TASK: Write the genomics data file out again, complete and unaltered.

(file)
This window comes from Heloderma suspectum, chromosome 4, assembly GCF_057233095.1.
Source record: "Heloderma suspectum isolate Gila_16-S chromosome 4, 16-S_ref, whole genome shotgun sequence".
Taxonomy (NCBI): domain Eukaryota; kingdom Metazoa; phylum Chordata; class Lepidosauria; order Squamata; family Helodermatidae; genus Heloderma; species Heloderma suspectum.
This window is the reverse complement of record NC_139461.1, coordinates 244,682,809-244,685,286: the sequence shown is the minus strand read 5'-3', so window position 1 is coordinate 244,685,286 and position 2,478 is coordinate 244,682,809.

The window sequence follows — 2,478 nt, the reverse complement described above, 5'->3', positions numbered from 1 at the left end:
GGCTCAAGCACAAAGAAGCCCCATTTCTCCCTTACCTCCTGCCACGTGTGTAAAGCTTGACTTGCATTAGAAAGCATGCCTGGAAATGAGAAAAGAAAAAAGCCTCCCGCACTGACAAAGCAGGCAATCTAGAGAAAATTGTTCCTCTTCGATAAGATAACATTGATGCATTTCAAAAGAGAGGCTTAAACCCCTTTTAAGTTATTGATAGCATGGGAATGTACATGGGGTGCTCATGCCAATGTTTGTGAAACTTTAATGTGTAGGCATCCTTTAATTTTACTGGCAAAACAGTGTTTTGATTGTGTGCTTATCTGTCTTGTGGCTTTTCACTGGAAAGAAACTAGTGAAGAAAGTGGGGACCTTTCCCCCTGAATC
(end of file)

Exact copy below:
This window comes from Heloderma suspectum, chromosome 4, assembly GCF_057233095.1.
Source record: "Heloderma suspectum isolate Gila_16-S chromosome 4, 16-S_ref, whole genome shotgun sequence".
Taxonomy (NCBI): domain Eukaryota; kingdom Metazoa; phylum Chordata; class Lepidosauria; order Squamata; family Helodermatidae; genus Heloderma; species Heloderma suspectum.
This window is the reverse complement of record NC_139461.1, coordinates 244,682,809-244,685,286: the sequence shown is the minus strand read 5'-3', so window position 1 is coordinate 244,685,286 and position 2,478 is coordinate 244,682,809.

The window sequence follows — 2,478 nt, the reverse complement described above, 5'->3', positions numbered from 1 at the left end:
GGCTCAAGCACAAAGAAGCCCCATTTCTCCCTTACCTCCTGCCACGTGTGTAAAGCTTGACTTGCATTAGAAAGCATGCCTGGAAATGAGAAAAGAAAAAAGCCTCCCGCACTGACAAAGCAGGCAATCTAGAGAAAATTGTTCCTCTTCGATAAGATAACATTGATGCATTTCAAAAGAGAGGCTTAAACCCCTTTTAAGTTATTGATAGCATGGGAATGTACATGGGGTGCTCATGCCAATGTTTGTGAAACTTTAATGTGTAGGCATCCTTTAATTTTACTGGCAAAACAGTGTTTTGATTGTGTGCTTATCTGTCTTGTGGCTTTTCACTGGAAAGAAACTAGTGAAGAAAGTGGGGACCTTTCCCCCTGAATC